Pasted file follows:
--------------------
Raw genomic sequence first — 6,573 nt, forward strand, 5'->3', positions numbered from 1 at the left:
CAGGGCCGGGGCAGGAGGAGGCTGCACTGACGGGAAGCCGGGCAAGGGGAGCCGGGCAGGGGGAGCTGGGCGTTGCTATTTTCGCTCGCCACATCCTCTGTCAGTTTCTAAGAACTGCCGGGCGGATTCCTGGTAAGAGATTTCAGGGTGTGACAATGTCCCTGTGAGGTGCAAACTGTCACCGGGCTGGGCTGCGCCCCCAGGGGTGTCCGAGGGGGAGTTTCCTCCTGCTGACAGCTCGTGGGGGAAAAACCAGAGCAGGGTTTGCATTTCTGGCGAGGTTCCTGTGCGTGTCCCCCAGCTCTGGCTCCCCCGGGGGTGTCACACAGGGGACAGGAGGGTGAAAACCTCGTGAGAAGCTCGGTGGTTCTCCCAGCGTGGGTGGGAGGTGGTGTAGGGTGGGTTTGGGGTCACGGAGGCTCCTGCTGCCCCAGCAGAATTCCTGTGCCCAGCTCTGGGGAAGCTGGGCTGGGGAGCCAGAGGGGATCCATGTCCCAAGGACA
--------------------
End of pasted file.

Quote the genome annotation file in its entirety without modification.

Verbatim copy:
Raw genomic sequence first — 6,573 nt, forward strand, 5'->3', positions numbered from 1 at the left:
CAGGGCCGGGGCAGGAGGAGGCTGCACTGACGGGAAGCCGGGCAAGGGGAGCCGGGCAGGGGGAGCTGGGCGTTGCTATTTTCGCTCGCCACATCCTCTGTCAGTTTCTAAGAACTGCCGGGCGGATTCCTGGTAAGAGATTTCAGGGTGTGACAATGTCCCTGTGAGGTGCAAACTGTCACCGGGCTGGGCTGCGCCCCCAGGGGTGTCCGAGGGGGAGTTTCCTCCTGCTGACAGCTCGTGGGGGAAAAACCAGAGCAGGGTTTGCATTTCTGGCGAGGTTCCTGTGCGTGTCCCCCAGCTCTGGCTCCCCCGGGGGTGTCACACAGGGGACAGGAGGGTGAAAACCTCGTGAGAAGCTCGGTGGTTCTCCCAGCGTGGGTGGGAGGTGGTGTAGGGTGGGTTTGGGGTCACGGAGGCTCCTGCTGCCCCAGCAGAATTCCTGTGCCCAGCTCTGGGGAAGCTGGGCTGGGGAGCCAGAGGGGATCCATGTCCCAAGGACA